Ben Chapman MP, Wirral South

voted ambiguously on the policy

Schools - Greater Autonomy

by scoring 53.3% compared to the votes below

Why Majority/minority instead of Aye/No?
HouseDateSubjectBen ChapmanPolicy vote
Commons11 Mar 1998School Standards and Framework Bill — Exemption from strict class size limits — rejected absentminority
Commons11 Mar 1998School Standards and Framework Bill — Grant Maintained Schools (Parental Ballot) — rejected absentminority
Commons24 Mar 1998School Standards and Framework Bill — End Partial Selection of Pupils — rejected absentMajority
Commons24 Mar 1998School Standards and Framework Bill — Abolition of corporal punishment in schools absentminority
Commons24 Mar 1998School Standards and Framework Bill — Third Reading absentminority (strong)
HouseDateSubjectBen ChapmanPolicy vote
Commons5 Feb 2002Education Bill — Power of school to innovate without permission of the Secretary of State — rejected Majorityminority (strong)
Commons6 Feb 2002Education Bill — No requirements of attendance at a place of religious worship — rejected MajorityMajority
Commons6 Feb 2002Education Bill — No requirements of attendance at a place of religious worship (No. 2) — rejected MajorityMajority
Commons6 Feb 2002Education Bill — Abolish selection by aptitude in state schools — rejected MajorityMajority
Commons15 Jul 2002Education Bill — Lords Amendment on Academies' Admissions Arrangements Majorityminority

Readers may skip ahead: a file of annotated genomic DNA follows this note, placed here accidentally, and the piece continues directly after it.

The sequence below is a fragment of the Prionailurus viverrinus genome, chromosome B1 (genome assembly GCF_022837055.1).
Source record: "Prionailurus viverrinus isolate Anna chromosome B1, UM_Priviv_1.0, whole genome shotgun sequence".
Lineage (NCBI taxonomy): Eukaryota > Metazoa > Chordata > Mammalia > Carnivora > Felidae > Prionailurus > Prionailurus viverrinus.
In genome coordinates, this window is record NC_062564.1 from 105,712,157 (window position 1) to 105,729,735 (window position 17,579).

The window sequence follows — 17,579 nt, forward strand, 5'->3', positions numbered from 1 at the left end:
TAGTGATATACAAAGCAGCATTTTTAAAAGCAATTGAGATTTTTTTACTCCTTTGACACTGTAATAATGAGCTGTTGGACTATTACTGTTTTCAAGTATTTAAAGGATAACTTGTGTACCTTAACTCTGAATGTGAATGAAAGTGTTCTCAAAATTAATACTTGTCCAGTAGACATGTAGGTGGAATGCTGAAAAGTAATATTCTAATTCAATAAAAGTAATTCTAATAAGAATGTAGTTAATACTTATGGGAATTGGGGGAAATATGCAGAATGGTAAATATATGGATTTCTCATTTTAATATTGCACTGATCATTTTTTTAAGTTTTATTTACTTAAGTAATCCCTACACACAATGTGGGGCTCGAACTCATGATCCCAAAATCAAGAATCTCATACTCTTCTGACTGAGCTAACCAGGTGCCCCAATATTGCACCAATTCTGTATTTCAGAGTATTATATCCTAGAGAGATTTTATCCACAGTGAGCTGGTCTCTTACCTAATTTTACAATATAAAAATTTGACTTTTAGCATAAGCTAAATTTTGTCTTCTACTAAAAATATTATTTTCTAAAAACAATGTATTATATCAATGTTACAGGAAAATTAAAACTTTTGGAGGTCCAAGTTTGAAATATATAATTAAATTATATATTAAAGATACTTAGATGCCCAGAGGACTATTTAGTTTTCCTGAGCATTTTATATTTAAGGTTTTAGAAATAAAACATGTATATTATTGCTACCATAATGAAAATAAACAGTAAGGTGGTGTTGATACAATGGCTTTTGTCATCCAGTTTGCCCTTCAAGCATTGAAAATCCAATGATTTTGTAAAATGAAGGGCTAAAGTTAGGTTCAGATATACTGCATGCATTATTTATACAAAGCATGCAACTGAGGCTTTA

HouseDateSubjectBen ChapmanPolicy vote
Commons15 Mar 2006Education and Inspections Bill — Second Reading MajorityMajority (strong)
Commons23 May 2006Education and Inspections Bill — Duty to encourage schools to become foundation schools — rejected absentminority (strong)
Commons23 May 2006Education and Inspections Bill — Acceptance of school rules a condition of admission — rejected absentminority
Commons24 May 2006Education and Inspections Bill — Regulate schools' admissions policies — rejected absentMajority
Commons24 May 2006Education and Inspections Bill — End selection by ability — rejected absentMajority
Commons24 May 2006Education and Inspections Bill — Requirement "to have regard to" the Secretary of State's Code for School Admissions — rejected absentminority
Commons24 May 2006Education and Inspections Bill — Third Reading absentMajority (strong)

How the number is calculated

The MP's votes count towards a weighted average where the most important votes get 50 points, less important votes get 10 points, and less important votes for which the MP was absent get 2 points. In important votes the MP gets awarded the full 50 points for voting the same as the policy, no points for voting against the policy, and 25 points for not voting. In less important votes, the MP gets 10 points for voting with the policy, no points for voting against, and 1 (out of 2) if absent.

Questions about this formula can be discussed on the forum.

No of votesPointsOut of
Most important votes (50 points)   
MP voted with policy15050
MP voted against policy1050
MP absent375150
Less important votes (10 points)   
MP voted with policy33030
MP voted against policy1010
Less important absentees (2 points)   
MP absent*8816
Total:163306

*Pressure of other work means MPs or Lords are not always available to vote – it does not always indicate they have abstained. Therefore, being absent on a less important vote makes a disproportionatly small difference.

agreement score
MP's points
total points
 = 
163
306
 = 53.3 %.


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